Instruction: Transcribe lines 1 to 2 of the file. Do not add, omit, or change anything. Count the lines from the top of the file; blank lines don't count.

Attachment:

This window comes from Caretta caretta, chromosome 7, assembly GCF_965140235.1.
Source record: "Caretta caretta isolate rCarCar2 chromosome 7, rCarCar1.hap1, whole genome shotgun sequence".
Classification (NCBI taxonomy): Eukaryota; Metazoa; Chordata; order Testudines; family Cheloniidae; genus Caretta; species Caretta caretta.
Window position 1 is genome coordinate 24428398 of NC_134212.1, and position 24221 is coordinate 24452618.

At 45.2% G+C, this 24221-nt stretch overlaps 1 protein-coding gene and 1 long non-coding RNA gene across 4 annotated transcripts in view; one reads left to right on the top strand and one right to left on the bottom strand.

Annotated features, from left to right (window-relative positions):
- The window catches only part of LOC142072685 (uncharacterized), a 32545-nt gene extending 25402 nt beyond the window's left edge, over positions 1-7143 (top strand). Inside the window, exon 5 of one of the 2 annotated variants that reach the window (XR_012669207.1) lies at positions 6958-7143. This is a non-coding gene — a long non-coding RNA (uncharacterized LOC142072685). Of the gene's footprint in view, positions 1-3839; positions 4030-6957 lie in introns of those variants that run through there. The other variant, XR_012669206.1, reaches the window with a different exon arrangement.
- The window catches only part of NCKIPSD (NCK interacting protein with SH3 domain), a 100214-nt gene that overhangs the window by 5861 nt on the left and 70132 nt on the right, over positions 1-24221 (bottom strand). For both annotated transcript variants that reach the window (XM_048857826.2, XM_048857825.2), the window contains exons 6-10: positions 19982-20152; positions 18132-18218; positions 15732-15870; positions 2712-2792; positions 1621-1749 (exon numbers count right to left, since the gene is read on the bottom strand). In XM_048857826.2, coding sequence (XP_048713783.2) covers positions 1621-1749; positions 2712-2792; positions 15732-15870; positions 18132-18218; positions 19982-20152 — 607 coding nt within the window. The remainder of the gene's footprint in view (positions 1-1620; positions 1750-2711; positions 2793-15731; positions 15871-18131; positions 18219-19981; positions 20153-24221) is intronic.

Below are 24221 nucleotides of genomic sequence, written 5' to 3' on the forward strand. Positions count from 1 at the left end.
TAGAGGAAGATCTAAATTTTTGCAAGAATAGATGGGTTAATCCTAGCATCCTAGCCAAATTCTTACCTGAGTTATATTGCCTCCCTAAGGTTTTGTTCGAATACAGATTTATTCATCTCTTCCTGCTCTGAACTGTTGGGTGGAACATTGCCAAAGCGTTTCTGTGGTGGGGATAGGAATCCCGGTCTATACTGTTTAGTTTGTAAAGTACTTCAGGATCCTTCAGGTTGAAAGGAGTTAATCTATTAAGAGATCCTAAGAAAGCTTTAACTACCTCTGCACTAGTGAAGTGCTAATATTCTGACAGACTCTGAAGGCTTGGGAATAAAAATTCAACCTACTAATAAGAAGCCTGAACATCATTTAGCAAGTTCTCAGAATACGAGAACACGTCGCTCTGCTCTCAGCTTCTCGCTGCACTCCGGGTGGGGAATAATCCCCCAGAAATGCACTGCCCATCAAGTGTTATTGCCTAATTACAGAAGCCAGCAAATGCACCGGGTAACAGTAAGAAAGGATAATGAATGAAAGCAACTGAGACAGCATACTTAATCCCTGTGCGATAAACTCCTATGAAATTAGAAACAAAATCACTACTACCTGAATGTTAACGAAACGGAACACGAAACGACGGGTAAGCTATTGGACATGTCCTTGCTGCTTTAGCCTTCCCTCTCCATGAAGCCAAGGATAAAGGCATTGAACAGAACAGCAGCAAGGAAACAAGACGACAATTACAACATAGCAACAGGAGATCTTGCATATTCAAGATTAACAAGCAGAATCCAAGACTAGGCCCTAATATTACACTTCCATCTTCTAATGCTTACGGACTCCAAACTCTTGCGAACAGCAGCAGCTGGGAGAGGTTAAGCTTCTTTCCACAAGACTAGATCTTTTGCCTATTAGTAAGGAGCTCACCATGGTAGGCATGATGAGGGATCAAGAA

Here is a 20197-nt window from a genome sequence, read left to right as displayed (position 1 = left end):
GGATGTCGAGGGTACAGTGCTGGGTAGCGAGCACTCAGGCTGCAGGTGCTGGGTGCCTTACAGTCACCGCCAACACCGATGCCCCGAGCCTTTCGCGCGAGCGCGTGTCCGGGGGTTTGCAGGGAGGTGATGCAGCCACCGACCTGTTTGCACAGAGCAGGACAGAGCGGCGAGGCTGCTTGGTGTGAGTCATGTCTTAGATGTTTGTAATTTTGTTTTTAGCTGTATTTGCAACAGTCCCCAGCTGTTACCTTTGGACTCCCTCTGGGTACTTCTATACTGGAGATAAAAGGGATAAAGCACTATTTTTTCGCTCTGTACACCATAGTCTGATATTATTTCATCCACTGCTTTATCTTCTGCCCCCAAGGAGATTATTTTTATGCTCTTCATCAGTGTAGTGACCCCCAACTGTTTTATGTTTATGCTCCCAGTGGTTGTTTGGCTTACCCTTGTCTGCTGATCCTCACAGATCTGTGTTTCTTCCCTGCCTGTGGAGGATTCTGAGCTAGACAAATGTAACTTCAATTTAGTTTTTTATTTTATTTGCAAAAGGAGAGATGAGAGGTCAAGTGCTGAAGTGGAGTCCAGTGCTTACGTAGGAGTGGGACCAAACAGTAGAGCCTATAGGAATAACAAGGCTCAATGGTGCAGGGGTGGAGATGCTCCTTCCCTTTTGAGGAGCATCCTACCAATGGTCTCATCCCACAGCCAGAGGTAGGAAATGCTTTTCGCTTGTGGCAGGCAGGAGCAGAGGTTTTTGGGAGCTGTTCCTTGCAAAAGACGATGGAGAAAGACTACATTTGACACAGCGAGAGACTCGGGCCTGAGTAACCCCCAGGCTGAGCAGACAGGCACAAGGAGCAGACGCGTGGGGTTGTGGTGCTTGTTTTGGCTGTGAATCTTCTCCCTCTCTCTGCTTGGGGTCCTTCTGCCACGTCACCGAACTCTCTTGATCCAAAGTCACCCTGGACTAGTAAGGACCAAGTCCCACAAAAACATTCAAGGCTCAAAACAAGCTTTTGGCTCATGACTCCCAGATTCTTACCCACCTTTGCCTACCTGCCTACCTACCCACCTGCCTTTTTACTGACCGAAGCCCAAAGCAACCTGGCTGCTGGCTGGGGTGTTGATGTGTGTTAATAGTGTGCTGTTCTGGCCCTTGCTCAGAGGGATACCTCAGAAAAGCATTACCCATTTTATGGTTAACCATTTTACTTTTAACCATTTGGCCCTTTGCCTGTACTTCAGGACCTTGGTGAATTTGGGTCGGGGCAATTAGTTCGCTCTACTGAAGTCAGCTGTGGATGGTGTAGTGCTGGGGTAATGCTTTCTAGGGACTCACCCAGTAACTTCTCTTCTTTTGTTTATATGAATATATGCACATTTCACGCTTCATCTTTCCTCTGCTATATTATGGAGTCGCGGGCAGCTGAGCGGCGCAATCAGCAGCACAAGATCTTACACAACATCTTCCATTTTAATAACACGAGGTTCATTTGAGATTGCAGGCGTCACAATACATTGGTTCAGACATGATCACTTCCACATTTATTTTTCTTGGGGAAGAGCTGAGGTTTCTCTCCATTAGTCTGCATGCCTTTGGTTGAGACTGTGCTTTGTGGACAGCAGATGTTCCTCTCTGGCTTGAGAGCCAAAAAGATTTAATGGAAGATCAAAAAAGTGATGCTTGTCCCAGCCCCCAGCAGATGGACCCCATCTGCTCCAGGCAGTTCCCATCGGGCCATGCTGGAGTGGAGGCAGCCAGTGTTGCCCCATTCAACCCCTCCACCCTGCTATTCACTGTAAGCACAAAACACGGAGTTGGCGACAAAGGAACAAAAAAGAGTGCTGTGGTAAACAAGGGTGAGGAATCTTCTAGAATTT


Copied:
This window comes from Caretta caretta, chromosome 7, assembly GCF_965140235.1.
Source record: "Caretta caretta isolate rCarCar2 chromosome 7, rCarCar1.hap1, whole genome shotgun sequence".